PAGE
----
As we approach year end, many are capitalizing on today’s low interest rates and values using estate planning techniques that may be unavailable under a new U.S. administration. Setting up a Grantor Retained Annuity Trust (GRAT) is a proven and regulated approach that should be considered before it is too late.

  • Two Easy Ways to Use Low Interest Rates in Your Estate PlanNovember 24, 2020

    Current estate planning has focused on utilizing a taxpayer’s historically large lifetime exemption because this amount is slated to decrease under the current law in a few years (and possibly sooner by government action). When the exemption has already been used, here are two more planning techniques that will also help the taxpayer benefit from the unusually low interest rate environment.

  • Preserving Your Family Legacy with Spousal Lifetime Access Trusts (SLATs)November 13, 2020

    We are currently experiencing a perfect storm for estate planning – a historically high Federal gift tax exemption coupled with depressed values, largely attributable to the pandemic.  A married couple has the ability to transfer up to $23 million out of their estate with no gift tax payable.  This exemption is scheduled to be reduced by half in five years, or sooner, through new legislation.  While taking advantage of this significant estate planning opportunity is very appealing, many people are reluctant to part with this level of assets.  Fortunately, there is a vehicle which allows for assets to be transferred to a trust, removing them from the estate, while still allowing access if needed.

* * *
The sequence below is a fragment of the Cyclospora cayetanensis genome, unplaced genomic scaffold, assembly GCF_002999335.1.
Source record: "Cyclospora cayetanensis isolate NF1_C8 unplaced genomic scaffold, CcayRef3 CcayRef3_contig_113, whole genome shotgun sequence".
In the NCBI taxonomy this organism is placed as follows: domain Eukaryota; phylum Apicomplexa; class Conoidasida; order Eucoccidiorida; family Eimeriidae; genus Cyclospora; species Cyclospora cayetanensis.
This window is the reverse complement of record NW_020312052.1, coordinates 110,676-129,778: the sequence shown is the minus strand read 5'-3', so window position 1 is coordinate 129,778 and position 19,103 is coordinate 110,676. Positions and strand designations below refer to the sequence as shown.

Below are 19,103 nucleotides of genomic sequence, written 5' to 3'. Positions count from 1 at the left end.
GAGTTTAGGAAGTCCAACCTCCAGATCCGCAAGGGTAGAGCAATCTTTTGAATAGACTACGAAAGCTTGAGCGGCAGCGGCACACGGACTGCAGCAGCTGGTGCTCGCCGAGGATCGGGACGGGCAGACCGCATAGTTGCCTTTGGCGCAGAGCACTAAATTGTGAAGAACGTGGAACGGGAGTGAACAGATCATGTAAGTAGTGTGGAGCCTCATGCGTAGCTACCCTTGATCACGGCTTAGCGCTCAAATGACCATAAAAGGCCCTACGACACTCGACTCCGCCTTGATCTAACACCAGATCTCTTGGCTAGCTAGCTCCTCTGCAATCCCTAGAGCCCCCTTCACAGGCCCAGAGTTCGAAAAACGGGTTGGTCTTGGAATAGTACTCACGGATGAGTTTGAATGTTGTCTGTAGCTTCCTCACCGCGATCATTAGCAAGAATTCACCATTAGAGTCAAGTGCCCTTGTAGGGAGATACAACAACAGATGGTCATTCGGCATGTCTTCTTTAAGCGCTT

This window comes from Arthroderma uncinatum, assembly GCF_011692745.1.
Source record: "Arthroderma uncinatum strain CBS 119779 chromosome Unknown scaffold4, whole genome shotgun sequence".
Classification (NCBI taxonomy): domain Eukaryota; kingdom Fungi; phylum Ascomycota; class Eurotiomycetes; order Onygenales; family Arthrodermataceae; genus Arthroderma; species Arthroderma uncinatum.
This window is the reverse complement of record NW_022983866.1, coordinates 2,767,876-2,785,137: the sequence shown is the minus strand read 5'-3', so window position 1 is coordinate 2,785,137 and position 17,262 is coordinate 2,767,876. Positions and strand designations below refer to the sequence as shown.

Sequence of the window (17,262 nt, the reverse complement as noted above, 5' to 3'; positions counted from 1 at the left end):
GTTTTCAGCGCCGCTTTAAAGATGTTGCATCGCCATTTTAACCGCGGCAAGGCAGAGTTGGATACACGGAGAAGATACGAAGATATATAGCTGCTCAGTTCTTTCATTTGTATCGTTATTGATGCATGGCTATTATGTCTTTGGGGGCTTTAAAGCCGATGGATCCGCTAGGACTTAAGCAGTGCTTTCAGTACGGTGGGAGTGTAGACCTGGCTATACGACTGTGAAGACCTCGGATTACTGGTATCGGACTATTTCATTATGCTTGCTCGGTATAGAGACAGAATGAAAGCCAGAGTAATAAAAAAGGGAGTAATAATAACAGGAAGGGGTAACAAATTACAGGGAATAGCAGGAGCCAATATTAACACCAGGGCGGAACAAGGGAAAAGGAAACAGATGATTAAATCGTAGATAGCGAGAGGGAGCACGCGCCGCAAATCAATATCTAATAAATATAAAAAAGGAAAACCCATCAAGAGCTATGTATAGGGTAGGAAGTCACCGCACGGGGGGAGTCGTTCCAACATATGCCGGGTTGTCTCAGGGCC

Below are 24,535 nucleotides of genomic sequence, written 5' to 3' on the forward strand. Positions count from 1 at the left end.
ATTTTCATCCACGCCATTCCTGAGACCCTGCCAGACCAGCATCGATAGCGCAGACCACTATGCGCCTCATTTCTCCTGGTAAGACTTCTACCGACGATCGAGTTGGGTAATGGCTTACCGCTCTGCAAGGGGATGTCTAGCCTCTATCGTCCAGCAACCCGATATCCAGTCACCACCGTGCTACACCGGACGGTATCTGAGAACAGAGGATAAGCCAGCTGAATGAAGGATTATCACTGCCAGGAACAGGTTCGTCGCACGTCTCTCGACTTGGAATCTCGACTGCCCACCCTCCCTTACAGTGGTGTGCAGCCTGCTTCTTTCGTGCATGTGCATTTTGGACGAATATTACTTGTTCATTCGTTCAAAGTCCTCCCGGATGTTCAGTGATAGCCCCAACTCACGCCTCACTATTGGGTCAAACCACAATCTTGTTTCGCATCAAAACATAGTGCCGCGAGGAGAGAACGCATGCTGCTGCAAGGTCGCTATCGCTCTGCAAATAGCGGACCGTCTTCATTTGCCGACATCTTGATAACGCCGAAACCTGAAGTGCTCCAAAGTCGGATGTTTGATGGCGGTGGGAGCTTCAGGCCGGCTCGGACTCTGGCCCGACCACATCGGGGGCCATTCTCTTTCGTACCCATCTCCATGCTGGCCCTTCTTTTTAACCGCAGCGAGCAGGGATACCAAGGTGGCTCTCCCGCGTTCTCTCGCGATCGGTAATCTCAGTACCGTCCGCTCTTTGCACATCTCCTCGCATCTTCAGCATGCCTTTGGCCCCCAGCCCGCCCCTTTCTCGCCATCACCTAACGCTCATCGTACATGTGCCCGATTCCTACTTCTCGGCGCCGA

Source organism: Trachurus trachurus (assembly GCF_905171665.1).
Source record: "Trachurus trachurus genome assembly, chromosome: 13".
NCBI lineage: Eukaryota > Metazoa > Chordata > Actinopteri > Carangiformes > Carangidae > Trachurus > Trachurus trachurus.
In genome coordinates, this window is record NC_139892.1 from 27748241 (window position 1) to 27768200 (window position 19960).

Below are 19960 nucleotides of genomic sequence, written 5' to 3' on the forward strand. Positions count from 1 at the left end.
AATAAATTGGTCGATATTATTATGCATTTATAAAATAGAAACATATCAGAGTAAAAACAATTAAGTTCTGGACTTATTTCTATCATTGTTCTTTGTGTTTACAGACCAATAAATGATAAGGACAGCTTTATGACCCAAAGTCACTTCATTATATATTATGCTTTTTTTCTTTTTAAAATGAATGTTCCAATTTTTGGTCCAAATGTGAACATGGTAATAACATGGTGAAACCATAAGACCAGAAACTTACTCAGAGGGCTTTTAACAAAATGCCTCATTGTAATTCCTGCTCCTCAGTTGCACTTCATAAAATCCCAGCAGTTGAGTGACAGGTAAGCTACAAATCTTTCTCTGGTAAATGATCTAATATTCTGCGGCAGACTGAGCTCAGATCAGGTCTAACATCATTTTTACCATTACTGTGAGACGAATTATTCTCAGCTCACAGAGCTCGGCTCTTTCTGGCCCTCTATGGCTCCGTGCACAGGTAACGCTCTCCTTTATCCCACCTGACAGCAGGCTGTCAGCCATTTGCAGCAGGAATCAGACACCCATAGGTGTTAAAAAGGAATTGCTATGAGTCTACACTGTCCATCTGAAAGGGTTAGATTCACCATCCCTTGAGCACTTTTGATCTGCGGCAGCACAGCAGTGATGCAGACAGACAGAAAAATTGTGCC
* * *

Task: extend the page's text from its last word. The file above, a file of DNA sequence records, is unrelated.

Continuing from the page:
• Gearing Up for Estate PlanningFebruary 28, 2020

    Reviewing the previous year’s financial data when preparing taxes often spurs families to think about changes they may want to make in both the near and long term. 

  • Proper Funding of Revocable Trust is the Key to Unlocking its BenefitJune 28, 2019

    If an estate plan includes a revocable trust — also known as a “living” trust — it’s critical to ensure that the trust is properly funded. Revocable trusts offer significant benefits, including asset management (in the event that the owner becomes incapacitated), probate avoidance and privacy. But these benefits aren’t available if the trust isn’t funded.

  • Crossing State Lines to Gain Tax Savings and Other BenefitsMay 31, 2019

    People who live in states with high income taxes sometimes relocate to a state with a more favorable tax climate. A similar strategy can be available for trusts. If a trust is subject to high state income taxes, it may be possible to make changes to reduce tax exposure.

  • A Total Return Unitrust Can Help Maintain Family Harmony March 20, 2019